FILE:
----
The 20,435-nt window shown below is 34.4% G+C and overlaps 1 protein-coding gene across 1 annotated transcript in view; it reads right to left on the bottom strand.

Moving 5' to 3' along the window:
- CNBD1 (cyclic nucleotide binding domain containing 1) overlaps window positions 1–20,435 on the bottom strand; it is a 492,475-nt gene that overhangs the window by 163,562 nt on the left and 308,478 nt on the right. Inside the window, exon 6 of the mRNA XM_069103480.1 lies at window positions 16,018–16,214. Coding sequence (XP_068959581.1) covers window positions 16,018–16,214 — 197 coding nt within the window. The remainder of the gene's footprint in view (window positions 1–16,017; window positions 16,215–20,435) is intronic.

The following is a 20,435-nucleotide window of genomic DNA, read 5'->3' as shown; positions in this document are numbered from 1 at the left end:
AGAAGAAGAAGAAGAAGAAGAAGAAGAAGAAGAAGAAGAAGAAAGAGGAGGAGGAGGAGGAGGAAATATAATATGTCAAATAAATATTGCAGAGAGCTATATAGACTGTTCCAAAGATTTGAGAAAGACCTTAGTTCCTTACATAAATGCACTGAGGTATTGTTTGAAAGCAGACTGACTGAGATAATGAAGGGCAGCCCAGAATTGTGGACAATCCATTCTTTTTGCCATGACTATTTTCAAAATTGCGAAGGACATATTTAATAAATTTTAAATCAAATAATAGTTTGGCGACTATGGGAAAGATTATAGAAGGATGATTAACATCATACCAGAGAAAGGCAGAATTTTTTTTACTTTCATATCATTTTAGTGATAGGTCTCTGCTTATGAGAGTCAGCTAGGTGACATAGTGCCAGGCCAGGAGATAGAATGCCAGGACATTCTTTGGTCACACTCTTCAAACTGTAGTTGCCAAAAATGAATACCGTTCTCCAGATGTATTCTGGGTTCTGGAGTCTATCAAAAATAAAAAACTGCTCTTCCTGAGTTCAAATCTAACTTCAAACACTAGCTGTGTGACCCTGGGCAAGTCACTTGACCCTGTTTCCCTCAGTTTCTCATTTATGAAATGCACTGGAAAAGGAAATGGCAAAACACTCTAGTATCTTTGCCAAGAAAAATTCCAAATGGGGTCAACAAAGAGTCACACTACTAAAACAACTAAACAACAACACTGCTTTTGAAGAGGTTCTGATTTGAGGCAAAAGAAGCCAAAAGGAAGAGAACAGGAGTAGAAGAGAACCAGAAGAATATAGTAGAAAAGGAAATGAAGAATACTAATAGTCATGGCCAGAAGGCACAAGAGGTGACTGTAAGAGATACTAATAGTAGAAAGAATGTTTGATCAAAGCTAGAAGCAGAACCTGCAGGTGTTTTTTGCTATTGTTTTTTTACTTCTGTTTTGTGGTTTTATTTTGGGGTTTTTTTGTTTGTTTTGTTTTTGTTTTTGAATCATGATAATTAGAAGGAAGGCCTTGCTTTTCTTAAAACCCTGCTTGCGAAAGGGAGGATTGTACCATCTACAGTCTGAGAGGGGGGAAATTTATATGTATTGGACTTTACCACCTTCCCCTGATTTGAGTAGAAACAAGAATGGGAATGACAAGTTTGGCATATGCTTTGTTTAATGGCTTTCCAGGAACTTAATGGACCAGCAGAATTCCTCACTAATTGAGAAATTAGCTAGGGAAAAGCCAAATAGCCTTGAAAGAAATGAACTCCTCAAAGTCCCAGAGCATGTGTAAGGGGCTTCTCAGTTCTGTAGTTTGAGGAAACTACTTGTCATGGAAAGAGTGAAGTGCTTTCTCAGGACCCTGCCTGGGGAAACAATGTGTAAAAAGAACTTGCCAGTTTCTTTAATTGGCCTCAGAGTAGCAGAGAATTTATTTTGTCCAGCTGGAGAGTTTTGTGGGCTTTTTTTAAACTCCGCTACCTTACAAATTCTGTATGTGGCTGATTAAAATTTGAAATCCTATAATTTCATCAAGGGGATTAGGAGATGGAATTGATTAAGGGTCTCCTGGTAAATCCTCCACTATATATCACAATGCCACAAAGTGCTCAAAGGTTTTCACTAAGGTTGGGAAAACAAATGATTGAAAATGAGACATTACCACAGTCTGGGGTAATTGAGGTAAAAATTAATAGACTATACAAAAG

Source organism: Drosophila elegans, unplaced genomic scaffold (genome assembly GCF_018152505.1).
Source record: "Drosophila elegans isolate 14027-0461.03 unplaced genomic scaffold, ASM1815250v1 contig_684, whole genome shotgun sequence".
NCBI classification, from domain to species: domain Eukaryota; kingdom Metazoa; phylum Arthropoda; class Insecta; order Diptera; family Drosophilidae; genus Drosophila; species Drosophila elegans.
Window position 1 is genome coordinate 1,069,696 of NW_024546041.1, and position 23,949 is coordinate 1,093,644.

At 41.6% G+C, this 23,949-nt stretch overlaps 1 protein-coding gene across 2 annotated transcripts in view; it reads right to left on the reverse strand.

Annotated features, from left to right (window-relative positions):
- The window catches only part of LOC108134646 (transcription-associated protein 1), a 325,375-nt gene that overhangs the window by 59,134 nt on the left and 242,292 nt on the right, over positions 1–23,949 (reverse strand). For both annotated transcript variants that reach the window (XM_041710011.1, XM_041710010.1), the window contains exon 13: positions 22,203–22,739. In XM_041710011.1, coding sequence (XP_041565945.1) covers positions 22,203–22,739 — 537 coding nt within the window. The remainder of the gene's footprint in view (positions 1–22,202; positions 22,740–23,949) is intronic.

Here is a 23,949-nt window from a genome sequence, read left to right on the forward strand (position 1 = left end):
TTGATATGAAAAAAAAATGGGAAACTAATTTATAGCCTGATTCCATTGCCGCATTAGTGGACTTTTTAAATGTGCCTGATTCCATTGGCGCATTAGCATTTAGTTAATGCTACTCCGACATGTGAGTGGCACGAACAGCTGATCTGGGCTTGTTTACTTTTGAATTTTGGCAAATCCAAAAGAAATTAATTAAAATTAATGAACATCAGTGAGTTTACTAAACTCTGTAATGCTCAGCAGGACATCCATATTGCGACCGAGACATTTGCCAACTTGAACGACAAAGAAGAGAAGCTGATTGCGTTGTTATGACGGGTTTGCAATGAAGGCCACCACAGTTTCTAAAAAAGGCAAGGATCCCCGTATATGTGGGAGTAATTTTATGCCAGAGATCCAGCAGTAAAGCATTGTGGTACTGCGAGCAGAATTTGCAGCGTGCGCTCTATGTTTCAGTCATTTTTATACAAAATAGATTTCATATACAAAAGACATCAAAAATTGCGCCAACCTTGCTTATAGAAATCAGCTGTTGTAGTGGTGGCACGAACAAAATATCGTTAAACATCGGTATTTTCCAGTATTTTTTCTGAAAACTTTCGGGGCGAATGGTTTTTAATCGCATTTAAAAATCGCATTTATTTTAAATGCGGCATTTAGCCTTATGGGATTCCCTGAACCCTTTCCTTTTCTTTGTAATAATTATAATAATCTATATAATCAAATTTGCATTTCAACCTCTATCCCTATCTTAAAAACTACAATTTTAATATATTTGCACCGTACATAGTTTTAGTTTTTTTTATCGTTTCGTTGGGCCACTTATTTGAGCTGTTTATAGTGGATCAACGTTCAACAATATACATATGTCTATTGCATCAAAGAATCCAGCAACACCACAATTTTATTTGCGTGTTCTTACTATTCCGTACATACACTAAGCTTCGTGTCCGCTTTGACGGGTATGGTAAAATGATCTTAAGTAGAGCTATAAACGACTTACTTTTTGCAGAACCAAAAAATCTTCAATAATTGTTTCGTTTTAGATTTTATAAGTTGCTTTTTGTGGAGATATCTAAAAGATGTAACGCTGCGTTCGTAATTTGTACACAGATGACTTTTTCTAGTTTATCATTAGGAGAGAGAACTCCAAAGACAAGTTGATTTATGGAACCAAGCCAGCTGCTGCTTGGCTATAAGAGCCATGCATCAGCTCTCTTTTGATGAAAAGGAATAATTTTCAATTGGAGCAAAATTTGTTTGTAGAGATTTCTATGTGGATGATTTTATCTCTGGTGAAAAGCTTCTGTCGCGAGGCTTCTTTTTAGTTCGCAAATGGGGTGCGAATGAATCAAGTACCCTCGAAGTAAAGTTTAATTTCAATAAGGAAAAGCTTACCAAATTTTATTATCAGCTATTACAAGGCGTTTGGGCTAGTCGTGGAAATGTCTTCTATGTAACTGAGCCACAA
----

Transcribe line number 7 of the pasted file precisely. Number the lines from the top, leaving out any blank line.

Source record: "Drosophila elegans isolate 14027-0461.03 unplaced genomic scaffold, ASM1815250v1 contig_684, whole genome shotgun sequence".